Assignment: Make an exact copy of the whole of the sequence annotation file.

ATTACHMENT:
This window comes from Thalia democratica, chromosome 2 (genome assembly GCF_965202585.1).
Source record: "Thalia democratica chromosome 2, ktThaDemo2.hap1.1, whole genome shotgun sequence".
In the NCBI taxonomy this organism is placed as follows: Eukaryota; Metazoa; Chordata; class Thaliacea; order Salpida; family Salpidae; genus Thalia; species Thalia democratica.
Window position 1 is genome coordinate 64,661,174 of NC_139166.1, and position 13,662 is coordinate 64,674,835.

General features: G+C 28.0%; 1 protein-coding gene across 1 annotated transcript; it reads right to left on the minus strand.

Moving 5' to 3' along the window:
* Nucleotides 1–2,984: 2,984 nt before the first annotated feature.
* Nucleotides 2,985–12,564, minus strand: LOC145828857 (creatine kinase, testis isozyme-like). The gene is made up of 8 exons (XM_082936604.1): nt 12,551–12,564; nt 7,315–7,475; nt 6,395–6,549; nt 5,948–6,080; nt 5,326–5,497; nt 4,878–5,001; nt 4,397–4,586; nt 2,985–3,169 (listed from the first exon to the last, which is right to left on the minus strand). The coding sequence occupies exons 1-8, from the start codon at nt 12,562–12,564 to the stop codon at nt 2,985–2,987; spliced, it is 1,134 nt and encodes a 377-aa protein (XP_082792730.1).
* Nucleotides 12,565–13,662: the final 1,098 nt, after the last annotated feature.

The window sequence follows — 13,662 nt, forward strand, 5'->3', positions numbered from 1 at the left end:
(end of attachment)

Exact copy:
This window comes from Thalia democratica, chromosome 2 (genome assembly GCF_965202585.1).
Source record: "Thalia democratica chromosome 2, ktThaDemo2.hap1.1, whole genome shotgun sequence".
In the NCBI taxonomy this organism is placed as follows: Eukaryota; Metazoa; Chordata; class Thaliacea; order Salpida; family Salpidae; genus Thalia; species Thalia democratica.
Window position 1 is genome coordinate 64,661,174 of NC_139166.1, and position 13,662 is coordinate 64,674,835.

General features: G+C 28.0%; 1 protein-coding gene across 1 annotated transcript; it reads right to left on the minus strand.

Moving 5' to 3' along the window:
* Nucleotides 1–2,984: 2,984 nt before the first annotated feature.
* Nucleotides 2,985–12,564, minus strand: LOC145828857 (creatine kinase, testis isozyme-like). The gene is made up of 8 exons (XM_082936604.1): nt 12,551–12,564; nt 7,315–7,475; nt 6,395–6,549; nt 5,948–6,080; nt 5,326–5,497; nt 4,878–5,001; nt 4,397–4,586; nt 2,985–3,169 (listed from the first exon to the last, which is right to left on the minus strand). The coding sequence occupies exons 1-8, from the start codon at nt 12,562–12,564 to the stop codon at nt 2,985–2,987; spliced, it is 1,134 nt and encodes a 377-aa protein (XP_082792730.1).
* Nucleotides 12,565–13,662: the final 1,098 nt, after the last annotated feature.

The window sequence follows — 13,662 nt, forward strand, 5'->3', positions numbered from 1 at the left end: